20 Summer Days In China by Betty Blunden (1974)
As usual I was up at 5.45. The view from the balcony outside our bedroom window was breathtaking. I was looking south over the old residential area of Peking. The car park below in front of the hotel, the bank of trees along the footpath, the buses and bikes already moving along the Avenue of Peace and then Old Peking as far as the eye could see. It was dawn and a grey mist was just lifting over the city. Grey tinged with gold as the sun rose. And all the roofs of all the little houses were gold tinged with grey. But there were many more tree tops than roof tops.
I decided not to go with the group to visit the Peking Viet Nam Commune that morning but to visit the fine art shop and the antique shops in Liulichang. I must find the prints that I promised to bring back for Mary and Mara and I hoped to find some small antiques that were modestly priced. After breakfast I wrote some postcards and sent them off at the hotel postal counter. This was always quite a business. It was usually crowded, it was important to choose the most beautiful stamps and there were so many to choose from, and it was a tricky job to stick them on the cards with the brush and pot of glue provided. Very few Chinese stamps were adhesive.
Miss Chi had written down the Chinese characters for the street of the antique shops, Liulichang, for me, as the taxi drivers spoke no English. From another counter in the hotel foyer I was able to arrange for a taxi. As this was the first time 1 had gone anywhere in China by myself I felt excited. We arrived at the street at nine o'clock. I found the art shop and read a notice on the door to say that they opened at 9.30. So I just sat on the steps in the sun and waited. About ten minutes later 1 was looking in my bag and found to my astonishment that I did not have my purse. I felt sick. All my money and travellers cheques were in it. I raced back to my taxi driver and somehow communicated to him that I had left my money back at the hotel. So we drove straight back to the hotel and I went to the postal counter. Without a word of explanation they handed me my purse. Back to Liulichang and now the shop was open.
A beautiful shop filled with natural light. There were three bays, a counter in each and all the walls covered with prints. I spent half an hour just looking before I made my choices. Both black and white prints. A landscape for Mara, a fishing boat on a lake with jagged mountains in the background and a vertical print for Mary, a man on a donkey in vigorous calligraphic brush strokes. Both prints were mounted as scrolls with wooden dowelling top and bottom. Rolled up I knew they would travel well though it was an awkward parcel to carry being nearly five feet long. But I was happy. Being by myself I had been able to concentrate and take time over making my decisions. 1 walked back to the taxi, left this parcel then walked down the antique shop end of the street. It was narrow with small shops. Not many antique shops but the few there were crammed with things. An antique lovers delight. As my budget was small I went straight to a case full of small objects. Some were expensive. I remember a little turtle less than an inch long that was two hundred yuan. But I was able to find things that I liked and could afford, four small jade pidiscs and an inch tall jade man holding a lotus over his shoulder. This last piece I was told was from the T'ang (ed. ?) Dynasty. Stupidly I didnt ask the age of the other small pieces.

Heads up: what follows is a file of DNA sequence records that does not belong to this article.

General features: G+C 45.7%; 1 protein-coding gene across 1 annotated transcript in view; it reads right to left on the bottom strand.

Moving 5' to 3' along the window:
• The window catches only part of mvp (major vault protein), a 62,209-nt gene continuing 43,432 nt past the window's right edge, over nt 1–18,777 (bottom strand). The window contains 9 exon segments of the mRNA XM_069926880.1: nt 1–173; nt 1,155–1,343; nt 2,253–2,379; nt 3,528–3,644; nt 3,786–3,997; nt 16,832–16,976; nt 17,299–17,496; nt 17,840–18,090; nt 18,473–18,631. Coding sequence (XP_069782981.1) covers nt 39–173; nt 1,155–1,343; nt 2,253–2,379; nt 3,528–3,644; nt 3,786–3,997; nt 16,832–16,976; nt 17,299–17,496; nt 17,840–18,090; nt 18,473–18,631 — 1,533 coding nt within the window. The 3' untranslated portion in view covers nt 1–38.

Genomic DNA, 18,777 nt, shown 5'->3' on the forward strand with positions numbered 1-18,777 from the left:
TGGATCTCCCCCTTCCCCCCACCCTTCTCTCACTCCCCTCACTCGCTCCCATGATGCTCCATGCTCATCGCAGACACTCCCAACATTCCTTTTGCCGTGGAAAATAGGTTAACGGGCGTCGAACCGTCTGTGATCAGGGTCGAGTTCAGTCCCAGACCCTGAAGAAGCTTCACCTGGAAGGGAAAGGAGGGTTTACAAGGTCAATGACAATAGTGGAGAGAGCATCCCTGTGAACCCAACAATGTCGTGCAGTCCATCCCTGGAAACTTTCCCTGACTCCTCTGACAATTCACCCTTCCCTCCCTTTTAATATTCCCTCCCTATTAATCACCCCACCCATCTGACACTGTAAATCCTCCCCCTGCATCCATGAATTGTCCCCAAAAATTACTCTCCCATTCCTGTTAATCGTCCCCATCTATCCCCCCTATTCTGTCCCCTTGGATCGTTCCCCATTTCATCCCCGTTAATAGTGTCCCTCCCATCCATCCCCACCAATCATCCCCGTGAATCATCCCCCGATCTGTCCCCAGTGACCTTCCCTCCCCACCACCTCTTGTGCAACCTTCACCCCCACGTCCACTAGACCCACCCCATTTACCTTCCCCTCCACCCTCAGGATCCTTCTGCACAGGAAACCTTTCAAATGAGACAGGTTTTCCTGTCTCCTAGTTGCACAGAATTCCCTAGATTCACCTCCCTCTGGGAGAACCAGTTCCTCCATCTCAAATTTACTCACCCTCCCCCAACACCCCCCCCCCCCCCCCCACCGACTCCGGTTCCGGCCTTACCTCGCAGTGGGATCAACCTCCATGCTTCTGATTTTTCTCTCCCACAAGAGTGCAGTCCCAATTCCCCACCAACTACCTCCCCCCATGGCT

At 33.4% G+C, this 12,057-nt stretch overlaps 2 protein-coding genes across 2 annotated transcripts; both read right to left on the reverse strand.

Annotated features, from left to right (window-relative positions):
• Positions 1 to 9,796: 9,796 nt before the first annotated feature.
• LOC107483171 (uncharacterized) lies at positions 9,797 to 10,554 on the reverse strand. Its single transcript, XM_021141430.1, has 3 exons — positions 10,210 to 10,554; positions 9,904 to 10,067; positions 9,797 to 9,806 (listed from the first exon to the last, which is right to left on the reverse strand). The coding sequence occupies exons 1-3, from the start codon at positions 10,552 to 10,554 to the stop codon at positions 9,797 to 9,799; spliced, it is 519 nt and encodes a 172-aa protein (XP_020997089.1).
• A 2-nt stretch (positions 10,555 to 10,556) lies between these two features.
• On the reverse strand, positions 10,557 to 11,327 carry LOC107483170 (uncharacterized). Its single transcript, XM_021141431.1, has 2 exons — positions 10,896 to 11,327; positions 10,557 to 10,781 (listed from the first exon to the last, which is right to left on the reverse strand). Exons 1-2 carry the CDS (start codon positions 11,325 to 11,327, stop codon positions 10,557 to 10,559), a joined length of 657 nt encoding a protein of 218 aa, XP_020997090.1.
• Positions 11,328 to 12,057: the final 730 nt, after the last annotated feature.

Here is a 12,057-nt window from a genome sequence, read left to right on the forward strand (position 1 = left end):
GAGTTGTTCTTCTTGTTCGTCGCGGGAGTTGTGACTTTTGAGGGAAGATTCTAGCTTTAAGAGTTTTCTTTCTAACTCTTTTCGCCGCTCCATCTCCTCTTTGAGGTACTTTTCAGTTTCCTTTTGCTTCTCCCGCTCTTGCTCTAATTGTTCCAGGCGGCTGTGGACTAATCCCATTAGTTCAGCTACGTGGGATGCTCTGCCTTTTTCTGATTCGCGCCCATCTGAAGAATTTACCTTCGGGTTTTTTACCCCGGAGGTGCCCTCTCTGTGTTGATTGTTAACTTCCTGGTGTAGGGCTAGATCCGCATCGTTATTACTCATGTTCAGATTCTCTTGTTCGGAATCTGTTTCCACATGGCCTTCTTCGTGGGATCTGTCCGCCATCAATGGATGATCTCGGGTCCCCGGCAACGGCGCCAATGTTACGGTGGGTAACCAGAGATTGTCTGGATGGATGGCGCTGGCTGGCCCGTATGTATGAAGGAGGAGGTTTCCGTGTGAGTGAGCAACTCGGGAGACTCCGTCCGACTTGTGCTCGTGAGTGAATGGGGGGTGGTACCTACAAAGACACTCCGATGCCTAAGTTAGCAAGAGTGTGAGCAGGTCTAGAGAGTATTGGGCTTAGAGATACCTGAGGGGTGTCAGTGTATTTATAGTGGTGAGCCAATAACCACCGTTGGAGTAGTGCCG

Back to the taxi and to our hotel. I'd had a wonderful morning, being out in Peking by myself, losing and finding my purse, lovely shopping and the taxi had cost me only about three Australian dollars.
The afternoons outing was to the Forbidden City, the seat of government and home of the emperors for 550 years. It is now known as the Palace Museum, is beautifully restored and is visited daily by thousands of Chinese people. The entrance the Gate of Heavenly Peace stands on the north side of the huge Tien An Men Square. It was just a short bus ride from our hotel. The whole complex of palaces is so immense, the total area is 720,000 square meters, there are 9000 rooms that it is hard to bring away any clear memories. I remember walking in the front gates, stepping over the great slab of wood into the entrance and then just walking on and on and on. Through palaces, over courtyards, up and down shallow flights of marble stairs, the flights divided by slabs of marble covered with intricate low relief sculptured designs. Every vista, looking from one palace to the next was classic and seemed quite perfect. The palaces have been looted many times during their long history, the last time by Chiang Kai Shek before his flight to Taiwan. Many treasures are in Taiwan still and many have been sold to the museums throughout the world.
The things I loved best were outside the palaces. The wonderful symmetry of courtyards and buildings, the ochre tiled roofs, the rusty red walls and brilliant red wooden pillars around some of the palaces, the great urns (did they have fires in them to create warmth in the courtyards in the winter?) the big bronze tortoises on pedestals, and my favourite palace dogs, here about five feet tall, gilded and guarding the entrances to some of the palaces. And tying it all together the exquisitely carved white marble walls and the flights of marble steps. So much beauty that 1 became saturated and could take in no more.